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H6K file photo [14094]


ManufacturerKawanishi Aircraft Company
Primary RoleSeaplane
Maiden Flight14 July 1936


ww2dbaseThe Kawanishi H6K maritime reconnaissance flying boat resulted from a 1933 Japanese Navy requirement for a high-performance flying-boat with a specified cruising speed of 137 miles-per-hour and a 4,000-kilometer range. Of parasol wing configuration with a slender two-step hull, the resultant aircraft proved to be one of the best warplanes available to the Imperial Japanese navy at the start of the World War II's Pacific campaign.

ww2dbaseThe first of four prototypes powered by four 1,000-horsepower Mitsubishi Kinsei 43 radial engines mounted at the wings leading edge made its maiden flight on 14 July 1936, and following successful trials, in which the aircraft displayed satisfactory water and flight handling characteristics (although the engines proved somewhat underpowered), it was ordered, with only minor changes to the hull, into production as the Navy Type 97 Flying Boat Model 1.

ww2dbaseThe H6K2 production model, of which 10 were completed, entered service in January 1938. Further production comprised 127 H6K4s with increased fuel capacity, revised armament and, in some aircraft from August 1941, the uprated 1,070hp Kinsei 46 engines, sixteen H6K2-L unarmed transports, two H6K4-L completed as VIP transports, twenty H6K4-L unarmed transports with the Kinsei 46 engines and more cabin windows, and finally, thirty-six H6K5s with 1,300hp Kinsei 51/53 14-cylinder radial engines.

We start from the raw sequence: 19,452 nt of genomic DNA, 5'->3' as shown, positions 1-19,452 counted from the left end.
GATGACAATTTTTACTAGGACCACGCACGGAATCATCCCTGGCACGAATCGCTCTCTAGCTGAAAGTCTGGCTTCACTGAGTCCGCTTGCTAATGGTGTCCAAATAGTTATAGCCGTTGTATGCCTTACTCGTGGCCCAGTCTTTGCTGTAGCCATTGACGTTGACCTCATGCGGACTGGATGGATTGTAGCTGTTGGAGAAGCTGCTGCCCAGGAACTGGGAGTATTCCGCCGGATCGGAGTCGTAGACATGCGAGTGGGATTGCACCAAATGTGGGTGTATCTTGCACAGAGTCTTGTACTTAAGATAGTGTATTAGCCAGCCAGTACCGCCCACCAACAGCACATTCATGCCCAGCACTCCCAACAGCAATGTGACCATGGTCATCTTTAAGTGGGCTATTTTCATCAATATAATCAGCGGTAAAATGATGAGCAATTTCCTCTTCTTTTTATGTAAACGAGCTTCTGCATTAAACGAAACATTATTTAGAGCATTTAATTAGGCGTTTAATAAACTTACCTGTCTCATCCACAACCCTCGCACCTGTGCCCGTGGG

ww2dbaseThe H6K flying-boats were used extensively in the reconnaissance and bombing roles from the outbreak of the Pacific war, but by late 1942 (when it was allocated the Allied codename of "Mavis") it had become increasing vulnerable to the new generation of Allied fighters, where it suffered severe mauling, and was thereafter relegated to reconnaissance and transport duties in areas where little fighter opposition could be expected.

ww2dbaseSupplemented, although never really replaced, by the superb Kawanishi H8K "Emily", the H6K remained in service until the end of the war.

Chris Chant, Aircraft of World War II (Dempsey-Parr, 1999)
Francis Crosby, The World Encyclopedia of Bombers (Hermes House, 2004)
World Aircraft Information File 899/05

Last Major Revision: Dec 2011

H6K Timeline